National factor(s) influencing publication output in the highest ranked medical journals are largely unknown. We sought to examine the relationship between national research funding and English proficiency on publication output. We identified all original research articles appearing in the five highest ranked general medical journals between 1997 and 2001. Using the country of the corresponding author as the source nation for each article, we determined a standardized publication rate across developed nations. We used multiple regression techniques to determine the influence of national expenditures on research and scores from the Test of English as a Foreign Language (TOEFL), a surrogate for English proficiency, on publication output. There was a significant relationship of national spending on research and TOEFL scores to publication output of developed countries (p = 0.04; p < 0.01, respectively). These two variables explained approximately 71.5% of the variation in publication rate across developed nations around the world (R = 0.85; p < 0.01). Normalized for population size, English-speaking nations and certain northern European countries such as Denmark, The Netherlands, Switzerland, and Sweden had the highest rate of publication in the five highest ranked general medical journals, while Asian countries had generally low rates of publication. Research spending and English proficiency were strongly associated with publication output in the highest ranked general medical journals. While these data cannot be considered definitive due to their observational nature, they do suggest that for English-language medical journals, research funding and English proficiency may be important determinants of publication.

  14. ENGINEER IN PUBLIC SCHOOL TEACHING: DILEMMAS, CONTRADICTIONS AND CHALLENGES OF A PROFESSIONAL BEGINNER

    Directory of Open Access Journals (Sweden)

    Raimunda Maria da Cunha Ribeiro

    2016-07-01

    Full Text Available The main question underlying this research concerns the role of the pedagogical coordinator, especially the beginner coordinator this function as well as its dilemmas and challenges. It aims at understanding the function of the pedagogical coordinator and their respective roles, identify the main dilemmas and challenges from beginner coordinator and recognize through their perceptions trademarks of their work in relation to the objective and subjective aspects. The methodology was qualitative and the data collection instrument were the daily class, following the guidelines of Zabalza. To address the role of dilemmas, the coordinator must overcome challenges as enhance their own training, establish harmonious relations, respect and professionalism, build a reasoned collective work discussion of ideas to change the school culture without imposing, but by necessity.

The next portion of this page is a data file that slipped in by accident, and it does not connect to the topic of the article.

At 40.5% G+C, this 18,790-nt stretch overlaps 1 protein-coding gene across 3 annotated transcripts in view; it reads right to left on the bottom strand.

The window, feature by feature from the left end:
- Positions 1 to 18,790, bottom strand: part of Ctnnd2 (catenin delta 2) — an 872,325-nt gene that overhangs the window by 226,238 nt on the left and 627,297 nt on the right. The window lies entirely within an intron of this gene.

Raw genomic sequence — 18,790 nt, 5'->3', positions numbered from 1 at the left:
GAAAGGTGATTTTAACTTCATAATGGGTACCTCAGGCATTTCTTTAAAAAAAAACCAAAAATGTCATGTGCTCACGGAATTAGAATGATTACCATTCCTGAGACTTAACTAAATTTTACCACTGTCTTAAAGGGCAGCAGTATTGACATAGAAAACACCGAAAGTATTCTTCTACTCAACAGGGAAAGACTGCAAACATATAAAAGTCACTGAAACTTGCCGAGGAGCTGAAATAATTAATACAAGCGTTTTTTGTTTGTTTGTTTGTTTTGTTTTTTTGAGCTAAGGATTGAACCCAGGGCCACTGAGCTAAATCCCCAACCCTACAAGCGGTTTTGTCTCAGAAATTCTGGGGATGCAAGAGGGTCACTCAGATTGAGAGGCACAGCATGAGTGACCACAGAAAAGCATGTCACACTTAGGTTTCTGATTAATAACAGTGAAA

15. Major infection events over 5 years: how is media coverage influencing online information needs of health care professionals and the public?

    Science.gov (United States)

    Kostkova, Patty; Fowler, David; Wiseman, Sue; Weinberg, Julius R

    2013-07-15

    The last decade witnessed turbulent events in public health. Emerging infections, increase of antimicrobial resistance, deliberately released threats and ongoing battles with common illnesses were amplified by the spread of disease through increased international travel. The Internet has dramatically changed the availability of information about outbreaks; however, little research has been done in comparing the online behavior of public and professionals around the same events and the effect of media coverage of outbreaks on information needs. To investigate professional and public online information needs around major infection outbreaks and correlate these with media coverage. Questions include (1) How do health care professionals' online needs for public health and infection control information differ from those of the public?, (2) Does dramatic media coverage of outbreaks contribute to the information needs among the public?, and (3) How do incidents of diseases and major policy events relate to the information needs of professionals? We used three longitudinal time-based datasets from mid-2006 until end of 2010: (1) a unique record of professional online behavior on UK infection portals: National electronic Library of Infection and National Resource of Infection Control (NeLI/NRIC), (2) equivalent public online information needs (Google Trends), and (3) relevant media coverage (LexisNexis). Analysis of NeLI/NRIC logs identified the highest interest around six major infectious diseases: Clostridium difficile (C difficile)/Methicillin-resistant Staphylococcus aureus (MRSA), tuberculosis, meningitis, norovirus, and influenza. After pre-processing, the datasets were analyzed and triangulated with each other. Public information needs were more static, following the actual disease occurrence less than those of professionals, whose needs increase with public health events (eg, MRSA/C difficile) and the release of major national policies or important documents. Media

  16. Does the Level of Evidence of Paper Presentations at the Arthroscopy Association of North America Annual Meetings From 2006-2010 Correlate With the 5-Year Publication Rate or the Impact Factor of the Publishing Journal?

    Science.gov (United States)

    Kay, Jeffrey; Memon, Muzammil; de Sa, Darren; Duong, Andrew; Simunovic, Nicole; Ayeni, Olufemi R

    2017-01-01